Legal representation in unfair dismissal cases

Here is an extract from a decision of the Fair Work Commission which sets out the principles which apply to the issue of whether legal representation will be permitted in unfair dismissal cases.

“At the beginning of the hearing on 31 March 2017 Baxter made an application to be represented by a lawyer, Mr Brad Swebeck from HWL Ebsworth Lawyers (HWLE). A determination of this issue was necessary to ensure that the manner in which the hearing was conducted was fair and just. 4

In Warrell v FWC the Federal Court held that,

“A decision to grant or refuse “permission” for a party to be represented by “a lawyer” pursuant to s 596 cannot be properly characterised as a mere procedural decision. It is a decision which may fundamentally change the dynamics and manner in which a hearing is conducted. It is apparent from the very terms of s 596 that a party “in a matter before FWA” must normally appear on his own behalf. That normal position may only be departed from where an application for permission has been made and resolved in accordance with law, namely where only one or other of the requirements imposed by s 596(2) have been taken into account and considered. The constraints imposed by s 596(2) upon the discretionary power to grant permission reinforce the legislative intent that the granting of permission is far from a mere “formal” act to be acceded to upon the mere making of a request. Even if a request for representation is made, permission may be granted “only if” one or other of the requirements in s 596(2) is satisfied. Even if one or other of those requirements is satisfied, the satisfaction of any requirement is but the condition precedent to the subsequence exercise of the discretion conferred by s 596(2): i.e., “FWA may grant permission…”. The satisfaction of any of the requirements set forth in s 596(2)(a) to (c) thus need not of itself dictate that the discretion is automatically to be exercised in favour of granting ‘permission’.”[at para 24]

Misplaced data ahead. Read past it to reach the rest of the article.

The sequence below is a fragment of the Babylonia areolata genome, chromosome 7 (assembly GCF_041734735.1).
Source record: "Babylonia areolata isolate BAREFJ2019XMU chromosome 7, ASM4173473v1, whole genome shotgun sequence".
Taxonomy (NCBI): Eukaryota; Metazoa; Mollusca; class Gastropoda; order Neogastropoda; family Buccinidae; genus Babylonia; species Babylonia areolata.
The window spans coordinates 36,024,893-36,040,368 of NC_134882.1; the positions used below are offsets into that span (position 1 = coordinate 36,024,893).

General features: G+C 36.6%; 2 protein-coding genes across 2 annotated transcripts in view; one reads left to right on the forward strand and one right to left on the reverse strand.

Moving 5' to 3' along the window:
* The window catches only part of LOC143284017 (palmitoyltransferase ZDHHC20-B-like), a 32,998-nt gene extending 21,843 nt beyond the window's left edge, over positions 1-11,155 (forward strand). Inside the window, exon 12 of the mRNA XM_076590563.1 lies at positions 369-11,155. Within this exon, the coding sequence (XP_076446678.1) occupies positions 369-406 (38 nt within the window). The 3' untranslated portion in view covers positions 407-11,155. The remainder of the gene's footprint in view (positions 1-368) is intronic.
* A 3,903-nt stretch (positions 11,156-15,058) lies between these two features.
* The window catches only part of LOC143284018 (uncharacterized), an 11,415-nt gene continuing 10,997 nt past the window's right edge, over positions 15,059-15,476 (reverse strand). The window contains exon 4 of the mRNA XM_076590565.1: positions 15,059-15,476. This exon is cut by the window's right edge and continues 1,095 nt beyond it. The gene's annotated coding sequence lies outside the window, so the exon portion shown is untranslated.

[6] Section 596 of the FW Act provides as follows:

“Representation by lawyers and paid agents
(1)    Except as provided by subsection (3) or the procedural rules, a person may be represented in a matter before the FWC (including by making an application or submission to FWA on behalf of the person) by a lawyer or paid agent only with the permission of the FWC.
(2)    The FWC may grant permission for a person to be represented by a lawyer or paid agent in a matter before the FWC only if:

(a)    it would enable the matter to be dealt with more efficiently, taking into account the complexity of the matter; or
(b)    it would be unfair not to allow the person to be represented because the person is unable to represent himself, herself or itself effectively; or
(c)    it would be unfair not to allow the person to be represented taking into account fairness between the person and other persons in the same matter.”

[7] The applicant opposed the respondent being represented.
[8] In short the respondent submitted that determining an Application for Costs involves complex technical and legal issues, in relation to which the respondent should be permitted to have legal representation.
[9] After considering the submissions of the parties the Commission, as presently constituted, determined that allowing the respondent to be represented by a lawyer would enable the matter to be dealt with more efficiently, taking into account the complexity of the matter. 5 Permission was granted pursuant to s.596(2)(a) of the Fair Work Act (FW Act).”

Portelli v Baxter Healthcare Pty Ltd T/A Baxter Healthcare (2017) FWC 2523 delivered 9 May 2017 per- Johns C